The Editing of MAD MAX: Fury Road
Film Editor Margaret Sixel was given over 480 hours of footage to create MAD MAX: FURY ROAD. The final edit ran 120 minutes and consisted of 2700 individual shots. That’s 2700 consecutive decisions that must flow smoothly and immerse the viewer. 2700 decisions that must guide and reveal the story in a clear and concise manner. One bad cut can ruin a moment, a scene or the whole film. No pressure!
The most popular editing tendency for action scenes and films over the last 10 years has been the “Chaos Cinema” approach. A barrage of non-congruent and seemingly random shots that overwhelm the viewer with a false sense of kinetic energy and power. It can be effective in smaller doses, but exhausting and confusing when absorbed for 2 hours. If the story is incomprehensible due to editing…you are doing it wrong. So how do you keep action scenes energetic and fresh without shaky cameras and hypersonic editing?
One of the many reasons MAD MAX: FURY ROAD is so successful as an action film is the editing style. By using “Eye Trace” and “Crosshair Framing” techniques during the shooting, the editor could keep the important visual information vital in one spot…the Center of the Frame. Because almost every shot was center framed, comprehending the action requires no hunting of each new shot for the point of interest. The viewer doesn’t need 3 or 4 frames to figure out where to look. It’s like watching an old hand-drawn flip book whiz by. The focus is always in the same spot!
This was an edict passed down directly from director George Miller. Over the walkie talkies during every scene he could be heard saying “Put the cross hairs on her nose! Put the cross hairs on the gun!” This was to protect the footage for editorial and to ensure that the entire high speed film would be easily digestible with both eyes and brain. Every new shot that slammed onto the screen must occupy the same space as the previous shot. This is by no means a new technique, but by shooting the entire film in this way, Margaret Sixel could amplify and accelerate scenes, cut as fast as possible with the confident knowledge that the visual information would be understood.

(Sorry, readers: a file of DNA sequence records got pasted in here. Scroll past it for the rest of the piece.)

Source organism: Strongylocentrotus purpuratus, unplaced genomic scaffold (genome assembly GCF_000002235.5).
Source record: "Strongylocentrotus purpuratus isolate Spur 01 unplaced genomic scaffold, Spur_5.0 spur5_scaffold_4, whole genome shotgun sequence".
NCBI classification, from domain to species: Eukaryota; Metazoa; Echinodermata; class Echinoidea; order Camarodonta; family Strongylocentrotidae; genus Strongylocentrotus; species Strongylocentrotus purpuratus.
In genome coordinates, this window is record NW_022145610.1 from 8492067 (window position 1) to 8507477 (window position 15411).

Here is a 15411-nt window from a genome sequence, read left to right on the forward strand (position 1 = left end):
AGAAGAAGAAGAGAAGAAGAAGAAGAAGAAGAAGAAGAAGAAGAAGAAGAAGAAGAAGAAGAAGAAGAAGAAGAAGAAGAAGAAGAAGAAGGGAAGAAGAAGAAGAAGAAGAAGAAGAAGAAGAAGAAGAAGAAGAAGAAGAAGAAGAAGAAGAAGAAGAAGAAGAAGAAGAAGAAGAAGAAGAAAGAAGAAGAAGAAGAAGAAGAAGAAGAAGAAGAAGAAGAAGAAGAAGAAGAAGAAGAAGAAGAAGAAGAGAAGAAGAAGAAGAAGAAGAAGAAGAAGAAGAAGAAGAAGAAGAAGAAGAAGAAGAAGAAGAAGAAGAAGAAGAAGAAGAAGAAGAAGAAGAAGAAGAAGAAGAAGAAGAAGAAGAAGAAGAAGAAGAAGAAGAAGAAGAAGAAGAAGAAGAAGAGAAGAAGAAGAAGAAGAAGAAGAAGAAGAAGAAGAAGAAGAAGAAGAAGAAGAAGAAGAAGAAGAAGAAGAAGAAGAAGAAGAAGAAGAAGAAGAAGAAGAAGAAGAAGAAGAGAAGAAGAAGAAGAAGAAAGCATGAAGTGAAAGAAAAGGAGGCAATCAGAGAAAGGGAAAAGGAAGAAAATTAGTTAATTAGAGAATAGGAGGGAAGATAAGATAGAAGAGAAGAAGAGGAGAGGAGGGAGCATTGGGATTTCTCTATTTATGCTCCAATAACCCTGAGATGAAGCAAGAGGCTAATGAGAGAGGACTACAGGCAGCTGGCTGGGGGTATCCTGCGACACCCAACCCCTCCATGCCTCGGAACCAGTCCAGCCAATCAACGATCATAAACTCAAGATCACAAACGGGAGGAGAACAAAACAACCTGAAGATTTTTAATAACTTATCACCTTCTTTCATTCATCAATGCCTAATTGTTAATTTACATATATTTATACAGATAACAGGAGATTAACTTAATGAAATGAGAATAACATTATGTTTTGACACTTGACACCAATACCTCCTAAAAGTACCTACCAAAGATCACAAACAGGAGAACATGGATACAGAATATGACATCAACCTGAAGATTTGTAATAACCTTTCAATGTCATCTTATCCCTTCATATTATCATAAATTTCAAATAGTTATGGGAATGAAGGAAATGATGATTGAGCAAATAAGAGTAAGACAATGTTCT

“Eye Trace” is another editing technique that posits that you can guide the viewers eye and make them look where you want. By using motion in frame and/or positioning critical points of focus in successive shots to fall on a natural or comfortable area of the screen. An arrow shot from a bow flying left to right on screen of one shot…will seamlessly cut with a whip pan into the next shot that has a target and an arrow already stuck into it still quivering from the impact. Your eye is tracking the arrow left to right and your brain expects it to hit somewhere on the right side of the screen in the next shot. The viewer never sees the arrow make contact and doesn’t need to. A properly placed sound effect will convey the energy and impact. Apply this same technique to the punches, gunshots, spears, car crashes or any other shot in MAD MAX:Fury Road and you can see how much easier it makes the action to follow.
As they prepared to shoot the film, George Miller had no script. He did have over 3500 storyboards created by Mark Sexton. The Studio of course asked for a script and George said there wasn’t one. He offered the 3500 storyboards as it had taken him more than 10 years to get the story mapped out with this precision. The Studio said they NEED a script. George apparently had one cranked out but said it was “not good”. It didn’t have to be. He already knew how the whole film would look and feel. Visually center framed and barreling right at the audience.
More information on the post production and source material:
Until next time…